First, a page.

That’s right, folks, the most disturbing Halloween EVER! From now until Halloween, the Popdose staff are going to be thumbing through their record collections in search of the music that gives them the worst case of the heebie-jeebies. In this installment, Jack Feerick looks back at a John Cale album from 1982. â€”Anthony Hansen
I came to John Cale by way of Alan Moore. That sounds pretty roundabout, but I figure itâ€™s not uncommon. See, Moore used a (misquoted and misattributed) Cale line as the epigram for the mind-blowing final chapter of Watchmen, and Watchmen has probably sold more copies over the years than any John Cale record has, ever. So there must be other poor souls out there who closed the book on that final panel â€” impossibly stark, just white text on black with the icon of a clock, hands pointing to midnight â€” and then flipped back to the indicia to find the source of the quote.
It would be a stronger world, a stronger loving world to die in.
Because, you know, you read a line like that, a line that in itself seems to offer up (not unlike the ending of Watchmen) both a bleak judgment of the human condition and a steely glint of compassion. I was aware of Cale only by reputation â€” I had not yet heard the Velvet Underground, though of course I knew of them, and I knew that Caleâ€™s solo work tended to veer between prettily orchestrated chamber pop and screaming maniacal rock, and that his lyrical worldview tended to be dark, bloody, and perverse. Yeah, okay. But a line like that begs for some context, is what Iâ€™m saying. (And, yâ€™know, Alan Moore knows the score.) And so, in time, I hunted down a cheap cassette of 1982â€™s Music for a New Society â€” a title that seemed, again, both hopeful and ominous â€” took it home, slipped it into my Walkman in my bedroom, in the dark, late at night, to listen while I settled down to sleep.
It was weeks before I found the courage to listen to it again. Hell, it was a couple of days before I found the courage to sleep again. This was â€” well, it was scary stuff.
Now, â€œscaryâ€ covers such a broad range of emotion, from the enjoyable tingle of watching a horror movie to utter pants-shitting terror, and it shades into sadness or anger at either end. A ranting madman can be scary â€” but so can a whisper in a quiet house. Almost all effective music has a certain spooky quality (itâ€™s no accident we speak of a catchy melody as being â€œhauntingâ€), but self-consciously â€œscaryâ€ music is hard to pull off without turning into wretched self-parody (see the oeuvre of Brian â€œIâ€™m the Devil! BOOGA BOOGA BOOGA!â€ Warner, of the popular beat combo Marilyn Manson).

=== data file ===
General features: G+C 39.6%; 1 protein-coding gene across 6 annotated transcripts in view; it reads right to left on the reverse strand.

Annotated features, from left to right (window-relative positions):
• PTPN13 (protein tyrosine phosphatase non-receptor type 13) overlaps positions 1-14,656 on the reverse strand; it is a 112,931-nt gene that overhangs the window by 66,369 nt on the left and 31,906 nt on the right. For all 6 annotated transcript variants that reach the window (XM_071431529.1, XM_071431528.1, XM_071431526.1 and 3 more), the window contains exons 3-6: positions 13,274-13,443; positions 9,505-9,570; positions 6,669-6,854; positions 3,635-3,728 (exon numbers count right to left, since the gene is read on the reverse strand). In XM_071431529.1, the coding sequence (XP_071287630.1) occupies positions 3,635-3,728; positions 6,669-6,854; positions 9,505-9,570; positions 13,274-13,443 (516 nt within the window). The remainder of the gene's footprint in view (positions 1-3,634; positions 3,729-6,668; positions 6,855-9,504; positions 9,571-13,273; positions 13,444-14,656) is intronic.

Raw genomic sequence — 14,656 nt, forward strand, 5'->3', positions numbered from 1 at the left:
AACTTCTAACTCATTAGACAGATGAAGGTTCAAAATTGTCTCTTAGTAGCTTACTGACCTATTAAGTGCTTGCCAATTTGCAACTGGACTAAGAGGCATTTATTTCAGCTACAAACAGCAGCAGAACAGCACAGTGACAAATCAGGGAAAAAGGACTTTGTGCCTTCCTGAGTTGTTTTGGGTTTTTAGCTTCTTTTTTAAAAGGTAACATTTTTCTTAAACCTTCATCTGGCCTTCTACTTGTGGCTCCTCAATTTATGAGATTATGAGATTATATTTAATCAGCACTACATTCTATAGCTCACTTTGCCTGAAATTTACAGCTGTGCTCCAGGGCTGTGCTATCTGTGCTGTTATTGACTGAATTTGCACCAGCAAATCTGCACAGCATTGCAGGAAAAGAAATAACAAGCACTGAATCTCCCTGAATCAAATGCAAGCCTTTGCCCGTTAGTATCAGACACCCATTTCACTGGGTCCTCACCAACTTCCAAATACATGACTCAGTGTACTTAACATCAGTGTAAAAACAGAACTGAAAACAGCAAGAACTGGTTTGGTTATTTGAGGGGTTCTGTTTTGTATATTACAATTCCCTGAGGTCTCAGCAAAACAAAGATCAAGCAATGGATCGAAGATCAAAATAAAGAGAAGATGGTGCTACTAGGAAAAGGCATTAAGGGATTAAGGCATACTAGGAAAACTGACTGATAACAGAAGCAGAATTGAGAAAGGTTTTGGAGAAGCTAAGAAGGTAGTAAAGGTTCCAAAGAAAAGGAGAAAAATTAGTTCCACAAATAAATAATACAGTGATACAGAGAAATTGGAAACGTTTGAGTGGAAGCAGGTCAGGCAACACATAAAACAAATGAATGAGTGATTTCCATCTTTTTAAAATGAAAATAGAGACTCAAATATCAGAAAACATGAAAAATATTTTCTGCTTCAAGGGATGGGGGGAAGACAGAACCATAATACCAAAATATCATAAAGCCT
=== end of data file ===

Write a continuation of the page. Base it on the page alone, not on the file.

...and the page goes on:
On Music for a New Society â€” which is currently out of print â€” John Cale finds the discomfort zone and quietly, without the shrieking histrionics that usually characterize his â€œextremeâ€ work, starts to dig. At every turn, the album systematically violates the implied contract between musician and listener. Itâ€™s an odd-sounding record, for starters, produced and arranged for maximum disorientation; the songs were recorded with rhythm guitar or piano parts to give them structure, then those parts were mixed down or erased entirely â€” leaving melodies, percussion, and flourishes floating unanchored. Distortion flares up and settles. Volume levels spike unpredictably, perhaps randomly; a vocal track, too soft to make out, will suddenly crash painfully into your headphones, then dart away. Thereâ€™s nothing for the listener to latch on to. Listen: An acoustic guitar sparkles briefly amid the sÃ©ance knockings and ghostly laughter of â€œThoughtless Kindâ€ (download), startlingly pretty, and the whole thing opens up for an instant, and the claustrophobic weight of it starts to lift, and it almost coalesces into a folk song â€” and then itâ€™s gone, and weâ€™re in the wilderness again.
I think this must be what psychosis sounds like. When your mind becomes untethered, and you lose the ability to relate your sensations to the reality of your surroundings, and the ability to understand the emotional states of other people. When you become the only real thing in your world, and there is no solid thing to cling to. The voice, in the sparse instrumentation, is uncomfortably vulnerable. Cale writes in the studio, and the vocals here are mostly first takes, recorded in the depths of uncertainty. On â€œIf You Were Still Aroundâ€ (download), Cale is singing out of his range, groping for notes, trying to find the melody even as he sings it, with the net effect almost unbearably tense.
Then thereâ€™s â€œSanitiesâ€ (download), misidentified by Alan Moore as â€œSanties,â€ and itself an engineerâ€™s misreading of Caleâ€™s handwritten title â€œSanctus.â€ The confusion is only fitting, really; the song gives us no fixed point of reference, more or less abandoning musical elements altogether, instead presenting a jumble of sounds and fractured images that never quite cohere. This is not music meant to entertain, uplift, or inspire; and one positively shudders to think of any notional â€œnew societyâ€ that might find a ritual purpose for something so thoroughly treacherous.
Then again, maybe that was the intention after all. Speaking of Warholâ€™s Factory, and the uneasy way in which its ideals of transgression, decadence, and above all, hard work, aligned awkwardly with the contemporaneous easy-breezy drop-out strain of the counterculture, Cale has said â€œWe believed that doing evil was better than doing nothing. Because at least you were doing something.â€ With Music for a New Society,Â Cale was doing something all right. Something inimitable and unmatchable. And man, is it ever evil.